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Expression and regulation of antimicrobial peptide rCRAMP after bacterial infection in primary rat meningeal cells.

Authors: Brandenburg, LO  Varoga, D  Nicolaeva, N  Leib, SL  Podschun, R  Wruck, CJ  Wilms, H  Lucius, R  Pufe, T 
Citation: Brandenburg LO, etal., J Neuroimmunol. 2009 Dec 10;217(1-2):55-64. Epub 2009 Oct 30.
Pubmed: (View Article at PubMed) PMID:19879657
DOI: Full-text: DOI:10.1016/j.jneuroim.2009.10.004

Bacterial meningitis is characterized by an inflammation of the meninges and continues to be an important cause of mortality and morbidity. Meningeal cells cover the cerebral surface and are involved in the first interaction between pathogens and the brain. Little is known about the role of meningeal cells and the expression of antimicrobial peptides in the innate immune system. In this study we characterized the expression, secretion and bactericidal properties of rat cathelin-related antimicrobial peptide (rCRAMP), a homologue of the human LL-37, in rat meningeal cells after incubation with different bacterial supernatants and the bacterial cell wall components lipopolysaccharide (LPS) and peptidoglycan (PGN). Using an agar diffusion test, we observed that supernatants from meningeal cells incubated with bacterial supernatants, LPS and PGN showed signs of antimicrobial activity. The inhibition of rCRAMP expression using siRNA reduced the antimicrobial activity of the cell culture supernatants. The expression of rCRAMP in rat meningeal cells involved various signal transduction pathways and was induced by the inflammatory cytokines interleukin-1, -6 and tumor necrosis factor alpha. In an experimental model of meningitis, infant rats were intracisternally infected with Streptococcus pneumoniae and rCRAMP was localized in meningeal cells using immunohistochemistry. These results suggest that cathelicidins produced by meningeal cells play an important part in the innate immune response against pathogens in CNS bacterial infections.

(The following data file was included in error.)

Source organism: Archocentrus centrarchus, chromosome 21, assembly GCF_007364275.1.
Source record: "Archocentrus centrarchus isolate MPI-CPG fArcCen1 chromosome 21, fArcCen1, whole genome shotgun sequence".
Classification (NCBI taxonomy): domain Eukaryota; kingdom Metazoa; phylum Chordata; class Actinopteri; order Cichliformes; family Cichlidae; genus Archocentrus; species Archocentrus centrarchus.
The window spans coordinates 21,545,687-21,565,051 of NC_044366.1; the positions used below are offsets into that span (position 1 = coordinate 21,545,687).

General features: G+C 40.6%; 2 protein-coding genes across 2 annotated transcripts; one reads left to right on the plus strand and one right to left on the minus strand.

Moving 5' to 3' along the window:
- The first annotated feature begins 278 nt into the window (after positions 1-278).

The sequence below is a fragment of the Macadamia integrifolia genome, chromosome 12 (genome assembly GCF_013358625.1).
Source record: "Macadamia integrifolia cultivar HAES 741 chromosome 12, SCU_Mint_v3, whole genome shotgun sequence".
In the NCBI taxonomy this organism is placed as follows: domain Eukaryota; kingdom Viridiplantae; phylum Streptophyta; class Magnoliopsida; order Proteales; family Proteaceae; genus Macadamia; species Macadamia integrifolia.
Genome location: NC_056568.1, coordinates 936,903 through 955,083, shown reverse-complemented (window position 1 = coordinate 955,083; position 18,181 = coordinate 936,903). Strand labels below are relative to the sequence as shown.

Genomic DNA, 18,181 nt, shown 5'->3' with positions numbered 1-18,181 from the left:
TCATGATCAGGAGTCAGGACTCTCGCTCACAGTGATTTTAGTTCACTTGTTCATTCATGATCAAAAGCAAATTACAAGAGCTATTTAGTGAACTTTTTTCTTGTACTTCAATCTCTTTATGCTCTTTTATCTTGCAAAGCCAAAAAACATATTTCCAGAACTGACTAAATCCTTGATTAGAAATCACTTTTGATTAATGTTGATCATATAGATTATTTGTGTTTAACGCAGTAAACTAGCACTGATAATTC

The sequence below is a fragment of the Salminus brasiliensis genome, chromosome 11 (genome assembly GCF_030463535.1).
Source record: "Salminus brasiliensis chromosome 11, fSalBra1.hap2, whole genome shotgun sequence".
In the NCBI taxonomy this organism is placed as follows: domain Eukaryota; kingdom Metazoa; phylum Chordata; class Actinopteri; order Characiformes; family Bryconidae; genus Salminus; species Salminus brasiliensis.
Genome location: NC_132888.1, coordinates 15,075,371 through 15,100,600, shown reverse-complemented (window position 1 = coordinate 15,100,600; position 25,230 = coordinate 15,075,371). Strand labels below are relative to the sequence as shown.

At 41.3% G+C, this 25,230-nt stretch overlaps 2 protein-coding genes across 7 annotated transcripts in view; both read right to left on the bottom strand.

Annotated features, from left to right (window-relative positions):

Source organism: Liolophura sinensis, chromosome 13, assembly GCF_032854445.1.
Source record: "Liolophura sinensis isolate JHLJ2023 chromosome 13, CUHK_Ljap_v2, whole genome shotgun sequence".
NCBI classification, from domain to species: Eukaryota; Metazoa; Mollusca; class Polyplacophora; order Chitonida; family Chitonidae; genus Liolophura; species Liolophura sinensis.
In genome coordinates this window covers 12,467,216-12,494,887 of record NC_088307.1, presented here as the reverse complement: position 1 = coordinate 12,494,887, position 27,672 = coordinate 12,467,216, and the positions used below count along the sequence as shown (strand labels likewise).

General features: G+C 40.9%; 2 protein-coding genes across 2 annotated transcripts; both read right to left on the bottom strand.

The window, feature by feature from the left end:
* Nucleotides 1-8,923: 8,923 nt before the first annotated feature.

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RGD Object Information
RGD ID: 2316237
Created: 2010-02-02
Species: All species
Last Modified: 2010-02-02
Status: ACTIVE


RGD is funded by grant HL64541 from the National Heart, Lung, and Blood Institute on behalf of the NIH.